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Date Created
2011

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The effects of endovascular treatment parameters on cerebral aneurysm hemodynamics

Description

A cerebral aneurysm is an abnormal ballooning of the blood vessel wall in the brain that occurs in approximately 6% of the general population. When a cerebral aneurysm ruptures, the subsequent damage is lethal damage in nearly 50% of cases.

A cerebral aneurysm is an abnormal ballooning of the blood vessel wall in the brain that occurs in approximately 6% of the general population. When a cerebral aneurysm ruptures, the subsequent damage is lethal damage in nearly 50% of cases. Over the past decade, endovascular treatment has emerged as an effective treatment option for cerebral aneurysms that is far less invasive than conventional surgical options. Nonetheless, the rate of successful treatment is as low as 50% for certain types of aneurysms. Treatment success has been correlated with favorable post-treatment hemodynamics. However, current understanding of the effects of endovascular treatment parameters on post-treatment hemodynamics is limited. This limitation is due in part to current challenges in in vivo flow measurement techniques. Improved understanding of post-treatment hemodynamics can lead to more effective treatments. However, the effects of treatment on hemodynamics may be patient-specific and thus, accurate tools that can predict hemodynamics on a case by case basis are also required for improving outcomes.Accordingly, the main objectives of this work were 1) to develop computational tools for predicting post-treatment hemodynamics and 2) to build a foundation of understanding on the effects of controllable treatment parameters on cerebral aneurysm hemodynamics. Experimental flow measurement techniques, using particle image velocimetry, were first developed for acquiring flow data in cerebral aneurysm models treated with an endovascular device. The experimental data were then used to guide the development of novel computational tools, which consider the physical properties, design specifications, and deployment mechanics of endovascular devices to simulate post-treatment hemodynamics. The effects of different endovascular treatment parameters on cerebral aneurysm hemodynamics were then characterized under controlled conditions. Lastly, application of the computational tools for interventional planning was demonstrated through the evaluation of two patient cases.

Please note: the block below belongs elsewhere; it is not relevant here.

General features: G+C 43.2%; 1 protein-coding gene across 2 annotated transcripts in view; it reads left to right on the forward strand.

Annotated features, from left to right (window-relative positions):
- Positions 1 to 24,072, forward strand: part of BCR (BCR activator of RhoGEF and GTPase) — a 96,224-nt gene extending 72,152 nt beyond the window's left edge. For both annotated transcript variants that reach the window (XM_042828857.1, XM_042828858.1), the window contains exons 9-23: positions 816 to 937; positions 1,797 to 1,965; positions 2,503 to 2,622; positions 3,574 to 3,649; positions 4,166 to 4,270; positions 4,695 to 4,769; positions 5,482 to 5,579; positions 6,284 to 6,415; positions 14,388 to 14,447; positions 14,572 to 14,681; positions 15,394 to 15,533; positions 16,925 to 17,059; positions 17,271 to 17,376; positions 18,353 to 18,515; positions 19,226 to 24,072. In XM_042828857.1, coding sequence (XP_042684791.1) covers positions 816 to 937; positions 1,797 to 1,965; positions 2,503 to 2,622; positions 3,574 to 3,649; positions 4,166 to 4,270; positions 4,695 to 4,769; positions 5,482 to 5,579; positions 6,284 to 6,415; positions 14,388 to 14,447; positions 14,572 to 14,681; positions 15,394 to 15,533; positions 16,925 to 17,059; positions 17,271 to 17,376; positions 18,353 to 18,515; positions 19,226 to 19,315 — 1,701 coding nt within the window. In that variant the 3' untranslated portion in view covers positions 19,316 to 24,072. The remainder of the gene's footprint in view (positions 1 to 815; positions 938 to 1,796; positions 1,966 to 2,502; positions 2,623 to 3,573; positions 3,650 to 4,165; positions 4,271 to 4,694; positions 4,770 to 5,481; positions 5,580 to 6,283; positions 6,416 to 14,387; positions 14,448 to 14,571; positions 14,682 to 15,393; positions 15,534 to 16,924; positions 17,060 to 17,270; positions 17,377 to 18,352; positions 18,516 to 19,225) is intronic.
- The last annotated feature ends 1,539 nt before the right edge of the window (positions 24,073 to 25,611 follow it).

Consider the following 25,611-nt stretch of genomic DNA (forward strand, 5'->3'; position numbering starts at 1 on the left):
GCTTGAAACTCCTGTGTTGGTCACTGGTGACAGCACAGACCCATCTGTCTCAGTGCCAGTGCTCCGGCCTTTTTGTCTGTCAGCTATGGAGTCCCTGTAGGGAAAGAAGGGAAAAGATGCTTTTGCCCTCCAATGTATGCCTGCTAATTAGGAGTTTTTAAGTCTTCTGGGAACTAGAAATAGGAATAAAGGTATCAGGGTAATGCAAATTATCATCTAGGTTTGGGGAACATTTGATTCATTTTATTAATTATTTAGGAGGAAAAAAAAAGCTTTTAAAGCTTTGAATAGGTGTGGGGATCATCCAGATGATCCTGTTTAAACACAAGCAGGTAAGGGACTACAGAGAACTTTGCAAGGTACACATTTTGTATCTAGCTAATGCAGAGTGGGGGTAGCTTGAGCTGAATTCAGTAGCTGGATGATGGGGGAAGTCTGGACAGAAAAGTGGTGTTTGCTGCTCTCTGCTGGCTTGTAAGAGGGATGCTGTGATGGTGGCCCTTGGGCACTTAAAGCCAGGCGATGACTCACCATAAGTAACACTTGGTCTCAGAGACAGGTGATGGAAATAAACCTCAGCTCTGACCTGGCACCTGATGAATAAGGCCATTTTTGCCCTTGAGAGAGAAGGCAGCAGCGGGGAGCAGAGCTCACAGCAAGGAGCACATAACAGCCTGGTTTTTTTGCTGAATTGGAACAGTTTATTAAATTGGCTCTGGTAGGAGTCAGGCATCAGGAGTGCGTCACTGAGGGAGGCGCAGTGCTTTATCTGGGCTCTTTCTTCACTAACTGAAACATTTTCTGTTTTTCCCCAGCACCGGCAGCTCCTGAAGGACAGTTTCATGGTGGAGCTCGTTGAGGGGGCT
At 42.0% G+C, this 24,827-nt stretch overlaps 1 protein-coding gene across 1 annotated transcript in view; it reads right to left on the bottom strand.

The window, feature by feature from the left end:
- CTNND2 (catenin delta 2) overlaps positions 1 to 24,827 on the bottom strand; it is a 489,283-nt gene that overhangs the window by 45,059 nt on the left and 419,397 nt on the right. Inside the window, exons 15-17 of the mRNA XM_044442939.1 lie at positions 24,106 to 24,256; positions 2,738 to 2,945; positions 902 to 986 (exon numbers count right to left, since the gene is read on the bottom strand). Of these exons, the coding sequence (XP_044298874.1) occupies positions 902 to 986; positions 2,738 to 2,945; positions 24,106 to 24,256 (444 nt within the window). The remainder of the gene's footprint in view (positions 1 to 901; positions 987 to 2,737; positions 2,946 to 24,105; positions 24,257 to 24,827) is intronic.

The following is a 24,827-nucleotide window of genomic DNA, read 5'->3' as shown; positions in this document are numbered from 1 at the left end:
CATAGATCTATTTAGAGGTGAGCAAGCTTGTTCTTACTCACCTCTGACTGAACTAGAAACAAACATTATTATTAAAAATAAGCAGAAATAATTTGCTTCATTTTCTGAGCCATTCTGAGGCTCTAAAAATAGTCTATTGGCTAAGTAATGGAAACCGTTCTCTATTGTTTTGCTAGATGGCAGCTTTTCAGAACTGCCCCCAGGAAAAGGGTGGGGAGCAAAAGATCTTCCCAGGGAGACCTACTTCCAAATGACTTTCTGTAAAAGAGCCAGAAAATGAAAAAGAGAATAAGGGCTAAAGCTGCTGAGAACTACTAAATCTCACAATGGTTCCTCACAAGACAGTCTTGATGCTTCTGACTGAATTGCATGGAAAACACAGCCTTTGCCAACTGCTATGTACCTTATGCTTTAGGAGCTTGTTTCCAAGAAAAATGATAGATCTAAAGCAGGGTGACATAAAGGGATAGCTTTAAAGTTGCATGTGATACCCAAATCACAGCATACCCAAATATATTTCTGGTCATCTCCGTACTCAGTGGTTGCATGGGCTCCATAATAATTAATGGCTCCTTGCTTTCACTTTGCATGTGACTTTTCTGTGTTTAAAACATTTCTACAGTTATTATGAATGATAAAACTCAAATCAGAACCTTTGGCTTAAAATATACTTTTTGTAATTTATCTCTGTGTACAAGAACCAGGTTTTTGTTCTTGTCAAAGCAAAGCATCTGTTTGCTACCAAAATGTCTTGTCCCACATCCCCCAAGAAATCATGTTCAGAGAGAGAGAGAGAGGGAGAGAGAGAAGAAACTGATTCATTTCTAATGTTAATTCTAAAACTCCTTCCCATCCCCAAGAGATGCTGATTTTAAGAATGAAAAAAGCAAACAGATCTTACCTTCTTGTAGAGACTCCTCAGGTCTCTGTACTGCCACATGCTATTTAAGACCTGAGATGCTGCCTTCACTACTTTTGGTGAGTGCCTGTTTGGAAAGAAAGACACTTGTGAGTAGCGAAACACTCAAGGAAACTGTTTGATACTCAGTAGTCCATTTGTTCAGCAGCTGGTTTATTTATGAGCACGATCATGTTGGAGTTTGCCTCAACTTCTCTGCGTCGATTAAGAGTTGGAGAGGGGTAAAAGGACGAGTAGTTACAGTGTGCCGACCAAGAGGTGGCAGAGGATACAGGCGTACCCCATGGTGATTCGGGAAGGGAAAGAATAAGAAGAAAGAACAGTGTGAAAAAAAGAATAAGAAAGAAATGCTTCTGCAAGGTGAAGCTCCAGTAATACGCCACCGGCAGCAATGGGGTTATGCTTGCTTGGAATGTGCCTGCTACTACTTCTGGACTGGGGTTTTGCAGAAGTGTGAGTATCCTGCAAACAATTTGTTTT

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Date Created